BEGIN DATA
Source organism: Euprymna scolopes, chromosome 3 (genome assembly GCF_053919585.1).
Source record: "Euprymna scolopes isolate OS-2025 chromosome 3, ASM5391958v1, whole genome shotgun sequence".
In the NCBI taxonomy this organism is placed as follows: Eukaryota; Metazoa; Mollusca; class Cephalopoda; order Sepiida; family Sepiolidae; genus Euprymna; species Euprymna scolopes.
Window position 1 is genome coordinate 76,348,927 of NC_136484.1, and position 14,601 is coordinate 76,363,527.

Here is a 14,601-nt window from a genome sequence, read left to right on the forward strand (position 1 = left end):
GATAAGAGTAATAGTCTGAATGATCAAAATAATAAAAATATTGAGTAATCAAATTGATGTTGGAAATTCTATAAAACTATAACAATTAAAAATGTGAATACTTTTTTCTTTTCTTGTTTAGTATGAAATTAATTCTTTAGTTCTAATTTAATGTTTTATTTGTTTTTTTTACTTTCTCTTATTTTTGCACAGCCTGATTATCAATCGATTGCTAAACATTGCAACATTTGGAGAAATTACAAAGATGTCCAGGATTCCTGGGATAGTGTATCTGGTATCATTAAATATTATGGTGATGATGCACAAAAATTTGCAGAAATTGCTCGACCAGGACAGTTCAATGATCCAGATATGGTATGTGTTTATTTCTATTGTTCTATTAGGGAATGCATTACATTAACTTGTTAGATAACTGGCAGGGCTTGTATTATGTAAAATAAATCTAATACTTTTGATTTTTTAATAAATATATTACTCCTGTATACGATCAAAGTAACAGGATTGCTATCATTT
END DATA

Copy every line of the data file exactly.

Source organism: Euprymna scolopes, chromosome 3 (genome assembly GCF_053919585.1).
Source record: "Euprymna scolopes isolate OS-2025 chromosome 3, ASM5391958v1, whole genome shotgun sequence".
In the NCBI taxonomy this organism is placed as follows: Eukaryota; Metazoa; Mollusca; class Cephalopoda; order Sepiida; family Sepiolidae; genus Euprymna; species Euprymna scolopes.
Window position 1 is genome coordinate 76,348,927 of NC_136484.1, and position 14,601 is coordinate 76,363,527.

Here is a 14,601-nt window from a genome sequence, read left to right on the forward strand (position 1 = left end):
GATAAGAGTAATAGTCTGAATGATCAAAATAATAAAAATATTGAGTAATCAAATTGATGTTGGAAATTCTATAAAACTATAACAATTAAAAATGTGAATACTTTTTTCTTTTCTTGTTTAGTATGAAATTAATTCTTTAGTTCTAATTTAATGTTTTATTTGTTTTTTTTACTTTCTCTTATTTTTGCACAGCCTGATTATCAATCGATTGCTAAACATTGCAACATTTGGAGAAATTACAAAGATGTCCAGGATTCCTGGGATAGTGTATCTGGTATCATTAAATATTATGGTGATGATGCACAAAAATTTGCAGAAATTGCTCGACCAGGACAGTTCAATGATCCAGATATGGTATGTGTTTATTTCTATTGTTCTATTAGGGAATGCATTACATTAACTTGTTAGATAACTGGCAGGGCTTGTATTATGTAAAATAAATCTAATACTTTTGATTTTTTAATAAATATATTACTCCTGTATACGATCAAAGTAACAGGATTGCTATCATTT